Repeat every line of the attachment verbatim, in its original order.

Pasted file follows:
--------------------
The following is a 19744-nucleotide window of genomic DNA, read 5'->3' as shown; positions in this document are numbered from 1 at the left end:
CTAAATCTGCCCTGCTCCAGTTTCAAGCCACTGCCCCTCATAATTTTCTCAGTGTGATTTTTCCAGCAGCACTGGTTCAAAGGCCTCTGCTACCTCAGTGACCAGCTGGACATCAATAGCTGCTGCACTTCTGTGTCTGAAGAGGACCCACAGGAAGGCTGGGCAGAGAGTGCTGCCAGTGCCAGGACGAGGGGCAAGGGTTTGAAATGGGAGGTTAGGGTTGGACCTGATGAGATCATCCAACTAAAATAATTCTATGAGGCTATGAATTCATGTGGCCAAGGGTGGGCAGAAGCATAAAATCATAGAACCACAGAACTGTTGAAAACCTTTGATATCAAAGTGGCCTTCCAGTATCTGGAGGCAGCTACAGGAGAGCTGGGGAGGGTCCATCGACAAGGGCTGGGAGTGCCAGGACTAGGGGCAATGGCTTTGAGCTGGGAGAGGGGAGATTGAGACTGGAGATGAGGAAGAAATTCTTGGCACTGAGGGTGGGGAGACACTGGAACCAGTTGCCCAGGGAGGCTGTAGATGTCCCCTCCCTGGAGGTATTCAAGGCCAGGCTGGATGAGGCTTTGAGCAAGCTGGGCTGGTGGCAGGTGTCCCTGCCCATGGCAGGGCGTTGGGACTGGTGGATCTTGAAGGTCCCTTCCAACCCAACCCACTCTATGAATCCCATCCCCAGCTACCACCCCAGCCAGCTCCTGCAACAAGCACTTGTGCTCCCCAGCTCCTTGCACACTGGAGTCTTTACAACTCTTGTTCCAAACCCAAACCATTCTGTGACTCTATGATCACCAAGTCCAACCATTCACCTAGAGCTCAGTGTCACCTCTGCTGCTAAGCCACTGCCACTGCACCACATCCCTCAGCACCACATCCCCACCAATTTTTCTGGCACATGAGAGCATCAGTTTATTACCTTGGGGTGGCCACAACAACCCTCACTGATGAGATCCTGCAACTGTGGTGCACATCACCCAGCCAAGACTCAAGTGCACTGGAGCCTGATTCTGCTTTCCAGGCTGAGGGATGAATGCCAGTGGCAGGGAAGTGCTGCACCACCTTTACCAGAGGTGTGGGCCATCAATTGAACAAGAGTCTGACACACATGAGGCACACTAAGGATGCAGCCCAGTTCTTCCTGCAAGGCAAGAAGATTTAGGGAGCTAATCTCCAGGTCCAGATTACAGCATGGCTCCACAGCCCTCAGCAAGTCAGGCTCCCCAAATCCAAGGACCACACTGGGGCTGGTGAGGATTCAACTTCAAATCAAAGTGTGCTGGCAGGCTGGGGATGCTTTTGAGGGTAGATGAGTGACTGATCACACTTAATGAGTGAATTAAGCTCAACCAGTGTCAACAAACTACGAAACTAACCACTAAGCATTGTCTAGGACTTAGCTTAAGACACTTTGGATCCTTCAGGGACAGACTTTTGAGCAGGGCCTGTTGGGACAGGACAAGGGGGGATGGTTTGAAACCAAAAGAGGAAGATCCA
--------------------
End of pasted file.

The following is a 19744-nucleotide window of genomic DNA, read 5'->3' as shown; positions in this document are numbered from 1 at the left end:
CTAAATCTGCCCTGCTCCAGTTTCAAGCCACTGCCCCTCATAATTTTCTCAGTGTGATTTTTCCAGCAGCACTGGTTCAAAGGCCTCTGCTACCTCAGTGACCAGCTGGACATCAATAGCTGCTGCACTTCTGTGTCTGAAGAGGACCCACAGGAAGGCTGGGCAGAGAGTGCTGCCAGTGCCAGGACGAGGGGCAAGGGTTTGAAATGGGAGGTTAGGGTTGGACCTGATGAGATCATCCAACTAAAATAATTCTATGAGGCTATGAATTCATGTGGCCAAGGGTGGGCAGAAGCATAAAATCATAGAACCACAGAACTGTTGAAAACCTTTGATATCAAAGTGGCCTTCCAGTATCTGGAGGCAGCTACAGGAGAGCTGGGGAGGGTCCATCGACAAGGGCTGGGAGTGCCAGGACTAGGGGCAATGGCTTTGAGCTGGGAGAGGGGAGATTGAGACTGGAGATGAGGAAGAAATTCTTGGCACTGAGGGTGGGGAGACACTGGAACCAGTTGCCCAGGGAGGCTGTAGATGTCCCCTCCCTGGAGGTATTCAAGGCCAGGCTGGATGAGGCTTTGAGCAAGCTGGGCTGGTGGCAGGTGTCCCTGCCCATGGCAGGGCGTTGGGACTGGTGGATCTTGAAGGTCCCTTCCAACCCAACCCACTCTATGAATCCCATCCCCAGCTACCACCCCAGCCAGCTCCTGCAACAAGCACTTGTGCTCCCCAGCTCCTTGCACACTGGAGTCTTTACAACTCTTGTTCCAAACCCAAACCATTCTGTGACTCTATGATCACCAAGTCCAACCATTCACCTAGAGCTCAGTGTCACCTCTGCTGCTAAGCCACTGCCACTGCACCACATCCCTCAGCACCACATCCCCACCAATTTTTCTGGCACATGAGAGCATCAGTTTATTACCTTGGGGTGGCCACAACAACCCTCACTGATGAGATCCTGCAACTGTGGTGCACATCACCCAGCCAAGACTCAAGTGCACTGGAGCCTGATTCTGCTTTCCAGGCTGAGGGATGAATGCCAGTGGCAGGGAAGTGCTGCACCACCTTTACCAGAGGTGTGGGCCATCAATTGAACAAGAGTCTGACACACATGAGGCACACTAAGGATGCAGCCCAGTTCTTCCTGCAAGGCAAGAAGATTTAGGGAGCTAATCTCCAGGTCCAGATTACAGCATGGCTCCACAGCCCTCAGCAAGTCAGGCTCCCCAAATCCAAGGACCACACTGGGGCTGGTGAGGATTCAACTTCAAATCAAAGTGTGCTGGCAGGCTGGGGATGCTTTTGAGGGTAGATGAGTGACTGATCACACTTAATGAGTGAATTAAGCTCAACCAGTGTCAACAAACTACGAAACTAACCACTAAGCATTGTCTAGGACTTAGCTTAAGACACTTTGGATCCTTCAGGGACAGACTTTTGAGCAGGGCCTGTTGGGACAGGACAAGGGGGGATGGTTTGAAACCAAAAGAGGAAGATCCA